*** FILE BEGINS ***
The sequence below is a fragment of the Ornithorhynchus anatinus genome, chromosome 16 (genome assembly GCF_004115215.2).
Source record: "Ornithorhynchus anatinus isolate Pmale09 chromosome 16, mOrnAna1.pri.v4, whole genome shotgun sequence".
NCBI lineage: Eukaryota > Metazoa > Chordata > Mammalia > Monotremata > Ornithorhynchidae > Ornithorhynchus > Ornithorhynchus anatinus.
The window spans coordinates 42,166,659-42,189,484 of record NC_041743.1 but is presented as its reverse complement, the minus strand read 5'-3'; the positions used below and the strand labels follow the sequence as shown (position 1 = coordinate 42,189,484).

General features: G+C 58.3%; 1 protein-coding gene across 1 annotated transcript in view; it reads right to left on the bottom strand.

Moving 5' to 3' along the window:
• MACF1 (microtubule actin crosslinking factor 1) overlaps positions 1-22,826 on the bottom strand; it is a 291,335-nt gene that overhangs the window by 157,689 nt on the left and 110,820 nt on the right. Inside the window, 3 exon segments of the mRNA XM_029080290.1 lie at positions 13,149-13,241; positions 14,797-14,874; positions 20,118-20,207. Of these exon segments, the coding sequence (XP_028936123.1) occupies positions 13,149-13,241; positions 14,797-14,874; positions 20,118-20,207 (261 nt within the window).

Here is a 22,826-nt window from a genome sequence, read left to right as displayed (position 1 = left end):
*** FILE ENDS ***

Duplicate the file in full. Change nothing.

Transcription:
The sequence below is a fragment of the Ornithorhynchus anatinus genome, chromosome 16 (genome assembly GCF_004115215.2).
Source record: "Ornithorhynchus anatinus isolate Pmale09 chromosome 16, mOrnAna1.pri.v4, whole genome shotgun sequence".
NCBI lineage: Eukaryota > Metazoa > Chordata > Mammalia > Monotremata > Ornithorhynchidae > Ornithorhynchus > Ornithorhynchus anatinus.
The window spans coordinates 42,166,659-42,189,484 of record NC_041743.1 but is presented as its reverse complement, the minus strand read 5'-3'; the positions used below and the strand labels follow the sequence as shown (position 1 = coordinate 42,189,484).

General features: G+C 58.3%; 1 protein-coding gene across 1 annotated transcript in view; it reads right to left on the bottom strand.

Moving 5' to 3' along the window:
• MACF1 (microtubule actin crosslinking factor 1) overlaps positions 1-22,826 on the bottom strand; it is a 291,335-nt gene that overhangs the window by 157,689 nt on the left and 110,820 nt on the right. Inside the window, 3 exon segments of the mRNA XM_029080290.1 lie at positions 13,149-13,241; positions 14,797-14,874; positions 20,118-20,207. Of these exon segments, the coding sequence (XP_028936123.1) occupies positions 13,149-13,241; positions 14,797-14,874; positions 20,118-20,207 (261 nt within the window).

Here is a 22,826-nt window from a genome sequence, read left to right as displayed (position 1 = left end):